Your song “Lost Souls” conveys a strong message about violence and suffering in Chicago. Tell us about this message and what inspired you to write this song.

Being from Chicago’s inner city, you’ve seen and been through a lot. Even if “you” don’t have many problems with violence and tragedy, you know someone who does. The negative energy just lays over certain areas like a dark cloud. Unfortunately, that cloud consumes a lot of its inhabitants. I had a personal incident involving me and a sibling where we were pulled from our vehicle at gunpoint by a pair of police. They attributed it to a misunderstanding, and in that moment I just felt helpless, like my life could’ve been taken with little to nobody caring. Just another young Black guy shot dead, and life goes on. Also just seeing the pain in peoples’ eyes and most not being able to express it or think no one cares. Just let them know someone can feel what they’re going through. If I have a gift that can effectively convey that message, why not use it?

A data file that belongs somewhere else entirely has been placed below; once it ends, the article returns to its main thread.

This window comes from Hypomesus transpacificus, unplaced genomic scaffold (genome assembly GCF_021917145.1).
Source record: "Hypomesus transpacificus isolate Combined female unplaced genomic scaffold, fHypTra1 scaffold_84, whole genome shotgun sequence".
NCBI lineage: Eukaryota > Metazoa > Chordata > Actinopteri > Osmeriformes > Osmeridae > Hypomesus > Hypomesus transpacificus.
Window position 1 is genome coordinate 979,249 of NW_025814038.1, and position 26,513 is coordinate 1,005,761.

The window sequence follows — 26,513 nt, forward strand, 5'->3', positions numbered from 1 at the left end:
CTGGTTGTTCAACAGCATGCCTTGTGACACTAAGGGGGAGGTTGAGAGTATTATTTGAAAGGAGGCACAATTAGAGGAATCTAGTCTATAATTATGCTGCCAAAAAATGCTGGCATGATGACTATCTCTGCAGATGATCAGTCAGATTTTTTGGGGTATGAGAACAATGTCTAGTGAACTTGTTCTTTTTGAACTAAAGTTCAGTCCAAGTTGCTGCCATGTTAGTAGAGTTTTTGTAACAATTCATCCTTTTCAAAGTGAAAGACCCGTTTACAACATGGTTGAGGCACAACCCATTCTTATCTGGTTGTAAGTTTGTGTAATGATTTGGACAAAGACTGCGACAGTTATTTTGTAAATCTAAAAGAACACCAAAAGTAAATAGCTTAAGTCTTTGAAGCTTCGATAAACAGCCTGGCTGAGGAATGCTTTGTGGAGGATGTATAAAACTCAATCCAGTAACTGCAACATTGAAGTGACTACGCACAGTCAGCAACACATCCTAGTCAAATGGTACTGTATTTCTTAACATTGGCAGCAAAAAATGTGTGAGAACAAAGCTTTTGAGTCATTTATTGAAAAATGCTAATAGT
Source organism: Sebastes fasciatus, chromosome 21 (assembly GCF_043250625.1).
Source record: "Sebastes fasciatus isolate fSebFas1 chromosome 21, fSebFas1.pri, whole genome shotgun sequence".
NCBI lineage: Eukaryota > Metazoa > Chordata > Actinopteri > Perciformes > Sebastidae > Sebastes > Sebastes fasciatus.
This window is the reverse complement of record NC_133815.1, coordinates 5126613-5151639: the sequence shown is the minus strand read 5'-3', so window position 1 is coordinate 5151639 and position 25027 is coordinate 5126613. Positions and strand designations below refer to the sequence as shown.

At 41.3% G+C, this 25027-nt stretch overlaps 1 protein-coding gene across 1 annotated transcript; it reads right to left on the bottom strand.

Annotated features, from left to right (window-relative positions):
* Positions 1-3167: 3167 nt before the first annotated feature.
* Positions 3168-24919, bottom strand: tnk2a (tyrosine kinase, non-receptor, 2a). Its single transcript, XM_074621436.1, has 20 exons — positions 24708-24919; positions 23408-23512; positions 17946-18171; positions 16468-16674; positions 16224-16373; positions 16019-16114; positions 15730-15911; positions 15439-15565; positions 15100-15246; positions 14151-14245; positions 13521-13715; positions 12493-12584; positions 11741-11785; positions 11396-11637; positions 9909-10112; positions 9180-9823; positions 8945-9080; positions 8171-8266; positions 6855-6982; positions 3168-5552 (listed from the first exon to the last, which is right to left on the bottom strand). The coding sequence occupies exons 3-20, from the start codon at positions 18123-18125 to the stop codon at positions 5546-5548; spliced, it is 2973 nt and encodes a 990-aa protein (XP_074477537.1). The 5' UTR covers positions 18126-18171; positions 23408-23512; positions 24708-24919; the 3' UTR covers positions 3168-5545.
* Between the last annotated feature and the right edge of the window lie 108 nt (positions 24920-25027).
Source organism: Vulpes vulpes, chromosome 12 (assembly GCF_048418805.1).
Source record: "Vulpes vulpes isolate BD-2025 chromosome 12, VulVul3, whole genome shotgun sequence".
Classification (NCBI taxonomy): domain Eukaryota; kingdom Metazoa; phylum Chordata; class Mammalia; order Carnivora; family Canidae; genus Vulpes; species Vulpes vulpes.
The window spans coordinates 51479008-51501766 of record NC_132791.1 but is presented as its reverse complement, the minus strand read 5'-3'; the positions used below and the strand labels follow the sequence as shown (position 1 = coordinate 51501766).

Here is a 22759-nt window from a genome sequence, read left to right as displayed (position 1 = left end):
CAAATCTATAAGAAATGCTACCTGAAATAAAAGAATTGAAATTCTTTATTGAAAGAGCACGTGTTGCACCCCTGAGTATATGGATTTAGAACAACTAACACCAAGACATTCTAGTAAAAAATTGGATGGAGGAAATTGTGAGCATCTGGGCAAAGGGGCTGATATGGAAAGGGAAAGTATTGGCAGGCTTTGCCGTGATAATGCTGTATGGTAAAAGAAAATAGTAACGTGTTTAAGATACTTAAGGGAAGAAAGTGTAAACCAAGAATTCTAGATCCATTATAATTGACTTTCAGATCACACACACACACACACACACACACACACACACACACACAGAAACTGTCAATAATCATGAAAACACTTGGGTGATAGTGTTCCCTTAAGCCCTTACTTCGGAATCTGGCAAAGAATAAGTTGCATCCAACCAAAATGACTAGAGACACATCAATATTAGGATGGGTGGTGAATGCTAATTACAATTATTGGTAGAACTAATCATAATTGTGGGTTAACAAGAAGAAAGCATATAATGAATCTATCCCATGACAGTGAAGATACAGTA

What do you think can be done to advocate for change?

Diversity, inclusion and equality at the highest levels of government and business. Certain individuals in our country have a stronghold in their fields while also having associates and family with the same power, so their control is far-reaching. So if their mindset isn’t for doing the right things, then we’ll continue to go decades with a limited society. Just fairness all around the board, and not be so quick to judge Blacks when they make one mistake and throw them into stereotypical categories — i.e. ghetto, greedy, lazy and countless other things. No one should have to walk on eggshells to appease another human being and constantly get subtle hints of inferiority.

Photo courtesy of the artist.

On your Instagram, you show a dedication to providing water for those who need it. When and how did this cause become so important to you? What are you doing to help?

While I was growing up, we never had bottled water, just the tap. I wasn’t aware of the popularity and convenience of bottled water until about age 16. Of course, you’d get it on field trips and at social functions, but we never had it in our household. So you’d have random times where you’d hawk some to get the extras while it was hot out. But recently, though, I felt the inspiration to do it in a way that can have a larger impact in society as a whole. Water is so essential to our health, and many of us who have it on-hand neglect it while others thirst for it, literally. Thus far, I’ve given out countless bottles to individuals around the city while the weather stretched into the 90’s. I hope to expand my horizons and help more people in need all around the globe and collaborate with other like-minded philanthropists who practice at the highest levels.